Forget bungee jumping, skiing and snowboarding, the area in and around Queenstown on New Zealand’s South Island takes on a striking somber tone in Top of the Lake, which is currently being repeated on BBC2 ahead of series two.
Written and directed by the Oscar-winning Jane Campion (The Piano, Portrait of a Lady), the six-part mini-series follows the disappearance of Tui, the pregnant 12-year-old daughter of a local drug king, played by Peter Mullan (War Horse, Trainspotting).
Detective Griffin (played by Elisabeth Moss of Mad Men) obsessively investigates this case, and while searching for the girl she uncovers parts of herself she’d hidden away.
As the character’s layers are peeled back, and twisted events unfold, the menacing mountains, long open roads, dense forests and bottomless lakes remain consistent, untouched and pure in the backdrop. “The landscape is always innocent,” Jane Campion told us when the series first aired in 2013. “I think that’s such a beautiful remembrance in a story. No matter how crazy they get, the landscape is untouched. I think humans are mad and moody.”
Filmed around Queenstown and the town of Glenorchy, it’s easy to visit the vast untamed scenery from the show. “It really is a frontier and it’s gorgeous,” added Campion. “It’s sort of the end of the world, there’s nowhere after that except mountains and wilderness and tracks… it’s a very healing and awesome environment.”
Here’s where to experience the setting for real, minus the drug lords and threatening locals…
Otherwise known as Paradise in the series, this plot of land owned by the Mitchams is taken over by a group of eccentric women living in some kind of strange wellness retreat slash rehab centre where they sleep in shipping containers. This is also where Matt Mitcham, and his sons Luke and Mark, ‘deal’ with the real estate agent. The incredibly stunning location is dwarfed by looming mountains and the adventurous can hike around the area, swim in the fresh lake or go kayaking, boating or fishing. There are also camping spots nearby, but don’t expect any facilities – except long drop loos.
This silent, still spot is where we see Tui try and submerge herself in the water before a woman finds her and takes her to a clinic. It’s also the third largest lake in New Zealand, and has an unusual rise and fall in water levels. An old Māori legend claims that the lake has a taniwha (mystical being) sleeping in it. When the taniwha breathes in the water level drops and when the taniwha breathes out the water level rises. Bob’s Cove is a good place to see the water rising and falling in front of your very eyes.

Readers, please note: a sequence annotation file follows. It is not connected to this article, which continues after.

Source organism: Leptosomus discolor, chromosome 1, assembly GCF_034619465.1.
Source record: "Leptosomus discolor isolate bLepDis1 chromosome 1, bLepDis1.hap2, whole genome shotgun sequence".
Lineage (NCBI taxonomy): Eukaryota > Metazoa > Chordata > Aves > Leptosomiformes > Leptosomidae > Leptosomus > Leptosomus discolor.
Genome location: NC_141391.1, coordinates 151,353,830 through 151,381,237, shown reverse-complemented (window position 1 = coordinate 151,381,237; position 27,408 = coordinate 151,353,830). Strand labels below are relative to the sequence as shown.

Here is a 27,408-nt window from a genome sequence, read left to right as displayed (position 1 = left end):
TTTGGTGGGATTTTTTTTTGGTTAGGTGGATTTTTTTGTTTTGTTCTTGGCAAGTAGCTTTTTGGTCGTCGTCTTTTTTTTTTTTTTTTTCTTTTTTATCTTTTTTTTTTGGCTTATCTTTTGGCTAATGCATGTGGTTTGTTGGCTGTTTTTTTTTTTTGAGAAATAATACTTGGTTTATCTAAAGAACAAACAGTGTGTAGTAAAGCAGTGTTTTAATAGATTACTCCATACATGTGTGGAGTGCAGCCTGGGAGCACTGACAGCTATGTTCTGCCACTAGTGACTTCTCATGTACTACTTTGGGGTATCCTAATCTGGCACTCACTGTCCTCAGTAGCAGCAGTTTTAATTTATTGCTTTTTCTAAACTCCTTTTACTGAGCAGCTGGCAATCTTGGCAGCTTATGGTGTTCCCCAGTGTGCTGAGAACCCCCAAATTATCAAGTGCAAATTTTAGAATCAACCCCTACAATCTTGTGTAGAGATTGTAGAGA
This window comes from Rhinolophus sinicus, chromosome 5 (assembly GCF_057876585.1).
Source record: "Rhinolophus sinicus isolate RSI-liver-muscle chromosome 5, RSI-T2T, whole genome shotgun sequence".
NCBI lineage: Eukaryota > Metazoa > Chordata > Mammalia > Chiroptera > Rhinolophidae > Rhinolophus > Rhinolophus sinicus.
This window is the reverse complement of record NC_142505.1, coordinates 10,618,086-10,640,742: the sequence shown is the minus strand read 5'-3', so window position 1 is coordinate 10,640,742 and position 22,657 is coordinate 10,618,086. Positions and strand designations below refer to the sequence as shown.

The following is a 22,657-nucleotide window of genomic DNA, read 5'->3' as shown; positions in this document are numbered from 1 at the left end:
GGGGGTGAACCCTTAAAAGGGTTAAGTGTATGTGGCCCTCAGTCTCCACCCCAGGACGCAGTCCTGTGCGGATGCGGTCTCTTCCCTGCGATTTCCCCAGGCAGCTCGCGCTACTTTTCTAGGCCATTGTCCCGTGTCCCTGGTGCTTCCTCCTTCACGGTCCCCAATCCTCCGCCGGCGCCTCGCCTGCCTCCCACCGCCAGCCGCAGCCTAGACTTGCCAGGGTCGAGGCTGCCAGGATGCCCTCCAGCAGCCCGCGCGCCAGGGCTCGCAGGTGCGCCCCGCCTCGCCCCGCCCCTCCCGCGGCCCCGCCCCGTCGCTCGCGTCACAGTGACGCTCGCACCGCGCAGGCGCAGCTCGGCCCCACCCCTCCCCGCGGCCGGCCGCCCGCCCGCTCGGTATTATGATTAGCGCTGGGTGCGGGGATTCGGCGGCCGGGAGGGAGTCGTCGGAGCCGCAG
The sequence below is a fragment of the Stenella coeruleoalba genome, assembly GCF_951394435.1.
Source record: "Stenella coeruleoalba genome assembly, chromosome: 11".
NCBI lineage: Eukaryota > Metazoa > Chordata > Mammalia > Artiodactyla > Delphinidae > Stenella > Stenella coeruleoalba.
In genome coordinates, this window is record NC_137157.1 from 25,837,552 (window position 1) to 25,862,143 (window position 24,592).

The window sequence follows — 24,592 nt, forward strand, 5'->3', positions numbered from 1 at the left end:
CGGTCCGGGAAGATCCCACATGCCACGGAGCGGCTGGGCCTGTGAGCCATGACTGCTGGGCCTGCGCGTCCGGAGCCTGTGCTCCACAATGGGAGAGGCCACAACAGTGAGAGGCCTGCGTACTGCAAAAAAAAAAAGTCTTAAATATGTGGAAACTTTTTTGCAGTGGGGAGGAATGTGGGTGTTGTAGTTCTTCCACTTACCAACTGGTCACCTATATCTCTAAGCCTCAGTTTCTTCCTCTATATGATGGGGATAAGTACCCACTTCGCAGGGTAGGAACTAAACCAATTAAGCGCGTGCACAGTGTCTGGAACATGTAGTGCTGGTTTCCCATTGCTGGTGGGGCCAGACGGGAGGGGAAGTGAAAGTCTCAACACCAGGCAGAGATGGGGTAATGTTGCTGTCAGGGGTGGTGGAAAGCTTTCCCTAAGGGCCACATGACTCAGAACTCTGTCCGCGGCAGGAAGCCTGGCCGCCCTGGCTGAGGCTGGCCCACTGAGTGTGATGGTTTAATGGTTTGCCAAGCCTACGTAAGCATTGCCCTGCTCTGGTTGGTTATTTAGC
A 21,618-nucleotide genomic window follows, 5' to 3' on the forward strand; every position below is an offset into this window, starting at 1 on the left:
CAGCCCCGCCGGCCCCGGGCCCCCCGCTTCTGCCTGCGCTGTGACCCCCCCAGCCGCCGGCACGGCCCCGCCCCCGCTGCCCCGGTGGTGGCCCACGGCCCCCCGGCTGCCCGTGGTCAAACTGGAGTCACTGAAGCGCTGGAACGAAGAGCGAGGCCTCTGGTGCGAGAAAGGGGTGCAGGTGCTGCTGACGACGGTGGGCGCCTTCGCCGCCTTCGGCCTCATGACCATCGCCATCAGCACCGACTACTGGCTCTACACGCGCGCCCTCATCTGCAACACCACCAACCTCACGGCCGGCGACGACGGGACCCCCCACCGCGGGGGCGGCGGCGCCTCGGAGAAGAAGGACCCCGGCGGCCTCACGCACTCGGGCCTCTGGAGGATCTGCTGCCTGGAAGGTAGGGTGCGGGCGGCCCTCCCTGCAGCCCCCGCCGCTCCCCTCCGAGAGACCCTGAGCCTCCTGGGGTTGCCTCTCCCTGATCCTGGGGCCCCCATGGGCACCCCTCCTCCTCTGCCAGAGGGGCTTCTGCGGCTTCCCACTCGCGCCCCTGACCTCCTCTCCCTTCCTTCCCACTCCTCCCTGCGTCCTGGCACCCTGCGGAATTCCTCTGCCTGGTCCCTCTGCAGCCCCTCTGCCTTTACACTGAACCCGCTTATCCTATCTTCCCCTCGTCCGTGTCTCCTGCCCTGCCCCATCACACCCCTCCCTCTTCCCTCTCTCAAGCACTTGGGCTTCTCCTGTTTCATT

Just north of Queenstown, a bike chase takes place through Skippers in the series. This 13-mile gorge and old gold mining area is full of history. Producer Philippa Campbell explains: “We hired boats from one of the original mining families, who still live there, to take us to a location”. Tourists can take in the scenery on a thrilling jetboat tour though Top of the Lake territory or go for the sedate option – a relaxing walk that the miners did 140 years ago in the Sainsbury gold claim, and then a gold panning session.
The Dart Valley
The Dart Riverbed is where the search party stretches out to look for Tui after she goes missing. Producer Philippa Campbell says: “The undergrowth of moss and fern is unique in these beech forests.” It’s possible to take a Funyak Safari down here, these blow up boats tours also meander past Lord of the Rings shooting locations.
Lower Beach Street
This scenic residential street, which faces the giant Lake Wakatipu, was used as a shooting location for the show, and the nearby Coronation Drive was also featured as was the bottle store on Shotover Street. Although the series paints a picture of a bogan town filled with roughneck degenerates and villains, the actual town is completely different. Queenstown is full of friendly adventurous locals, backpackers and great bars and restaurants.
This humbling snowy range is also featured in the series during the many aerial shots, like when Detective Griffin goes in search of Tui in a helicopter. The highest peak reaches to 3,754 metres and is covered with glacial valleys and lakes. In the summer, guides do bike tours of the dense natural region, and in the winter there’s plenty of ski and snowboarding opportunities, plus helicopter rides for those looking to put their feet up.